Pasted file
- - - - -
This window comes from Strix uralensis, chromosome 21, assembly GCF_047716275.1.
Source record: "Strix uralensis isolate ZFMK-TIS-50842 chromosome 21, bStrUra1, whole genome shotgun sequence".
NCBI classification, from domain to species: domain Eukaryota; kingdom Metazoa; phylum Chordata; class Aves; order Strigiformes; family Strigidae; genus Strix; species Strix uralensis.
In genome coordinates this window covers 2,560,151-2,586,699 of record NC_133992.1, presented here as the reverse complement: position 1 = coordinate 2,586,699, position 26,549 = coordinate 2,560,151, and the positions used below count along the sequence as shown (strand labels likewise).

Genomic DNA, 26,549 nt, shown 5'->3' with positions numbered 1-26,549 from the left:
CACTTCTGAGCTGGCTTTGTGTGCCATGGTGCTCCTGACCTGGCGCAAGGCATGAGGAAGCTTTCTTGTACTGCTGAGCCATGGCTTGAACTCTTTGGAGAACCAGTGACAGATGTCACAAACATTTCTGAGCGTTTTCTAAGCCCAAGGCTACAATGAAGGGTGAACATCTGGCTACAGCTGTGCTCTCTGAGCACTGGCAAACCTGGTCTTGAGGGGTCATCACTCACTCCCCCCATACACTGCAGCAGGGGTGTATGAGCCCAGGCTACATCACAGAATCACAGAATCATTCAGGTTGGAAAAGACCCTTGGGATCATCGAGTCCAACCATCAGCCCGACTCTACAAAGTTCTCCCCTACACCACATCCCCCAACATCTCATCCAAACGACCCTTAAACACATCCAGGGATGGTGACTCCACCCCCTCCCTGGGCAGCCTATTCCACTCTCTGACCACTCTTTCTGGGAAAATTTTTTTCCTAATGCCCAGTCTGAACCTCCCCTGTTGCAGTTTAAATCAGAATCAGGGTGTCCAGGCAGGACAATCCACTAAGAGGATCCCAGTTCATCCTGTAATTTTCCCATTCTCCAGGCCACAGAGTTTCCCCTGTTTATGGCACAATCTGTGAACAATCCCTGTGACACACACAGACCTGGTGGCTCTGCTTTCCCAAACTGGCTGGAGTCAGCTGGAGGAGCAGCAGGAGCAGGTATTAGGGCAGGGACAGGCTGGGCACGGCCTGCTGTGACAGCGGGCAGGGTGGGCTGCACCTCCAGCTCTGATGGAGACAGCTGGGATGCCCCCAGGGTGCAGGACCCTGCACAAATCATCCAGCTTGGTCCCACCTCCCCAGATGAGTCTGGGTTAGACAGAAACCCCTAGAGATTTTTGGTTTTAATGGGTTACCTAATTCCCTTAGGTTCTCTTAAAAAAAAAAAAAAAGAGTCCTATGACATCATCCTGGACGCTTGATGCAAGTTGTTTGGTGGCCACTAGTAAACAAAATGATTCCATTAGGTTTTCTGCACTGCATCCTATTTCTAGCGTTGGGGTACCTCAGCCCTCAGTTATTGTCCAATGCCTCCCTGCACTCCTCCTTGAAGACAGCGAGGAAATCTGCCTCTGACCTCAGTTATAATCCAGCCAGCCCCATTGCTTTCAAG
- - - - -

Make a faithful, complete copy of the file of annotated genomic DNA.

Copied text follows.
This window comes from Strix uralensis, chromosome 21, assembly GCF_047716275.1.
Source record: "Strix uralensis isolate ZFMK-TIS-50842 chromosome 21, bStrUra1, whole genome shotgun sequence".
NCBI classification, from domain to species: domain Eukaryota; kingdom Metazoa; phylum Chordata; class Aves; order Strigiformes; family Strigidae; genus Strix; species Strix uralensis.
In genome coordinates this window covers 2,560,151-2,586,699 of record NC_133992.1, presented here as the reverse complement: position 1 = coordinate 2,586,699, position 26,549 = coordinate 2,560,151, and the positions used below count along the sequence as shown (strand labels likewise).

Genomic DNA, 26,549 nt, shown 5'->3' with positions numbered 1-26,549 from the left:
CACTTCTGAGCTGGCTTTGTGTGCCATGGTGCTCCTGACCTGGCGCAAGGCATGAGGAAGCTTTCTTGTACTGCTGAGCCATGGCTTGAACTCTTTGGAGAACCAGTGACAGATGTCACAAACATTTCTGAGCGTTTTCTAAGCCCAAGGCTACAATGAAGGGTGAACATCTGGCTACAGCTGTGCTCTCTGAGCACTGGCAAACCTGGTCTTGAGGGGTCATCACTCACTCCCCCCATACACTGCAGCAGGGGTGTATGAGCCCAGGCTACATCACAGAATCACAGAATCATTCAGGTTGGAAAAGACCCTTGGGATCATCGAGTCCAACCATCAGCCCGACTCTACAAAGTTCTCCCCTACACCACATCCCCCAACATCTCATCCAAACGACCCTTAAACACATCCAGGGATGGTGACTCCACCCCCTCCCTGGGCAGCCTATTCCACTCTCTGACCACTCTTTCTGGGAAAATTTTTTTCCTAATGCCCAGTCTGAACCTCCCCTGTTGCAGTTTAAATCAGAATCAGGGTGTCCAGGCAGGACAATCCACTAAGAGGATCCCAGTTCATCCTGTAATTTTCCCATTCTCCAGGCCACAGAGTTTCCCCTGTTTATGGCACAATCTGTGAACAATCCCTGTGACACACACAGACCTGGTGGCTCTGCTTTCCCAAACTGGCTGGAGTCAGCTGGAGGAGCAGCAGGAGCAGGTATTAGGGCAGGGACAGGCTGGGCACGGCCTGCTGTGACAGCGGGCAGGGTGGGCTGCACCTCCAGCTCTGATGGAGACAGCTGGGATGCCCCCAGGGTGCAGGACCCTGCACAAATCATCCAGCTTGGTCCCACCTCCCCAGATGAGTCTGGGTTAGACAGAAACCCCTAGAGATTTTTGGTTTTAATGGGTTACCTAATTCCCTTAGGTTCTCTTAAAAAAAAAAAAAAAGAGTCCTATGACATCATCCTGGACGCTTGATGCAAGTTGTTTGGTGGCCACTAGTAAACAAAATGATTCCATTAGGTTTTCTGCACTGCATCCTATTTCTAGCGTTGGGGTACCTCAGCCCTCAGTTATTGTCCAATGCCTCCCTGCACTCCTCCTTGAAGACAGCGAGGAAATCTGCCTCTGACCTCAGTTATAATCCAGCCAGCCCCATTGCTTTCAAG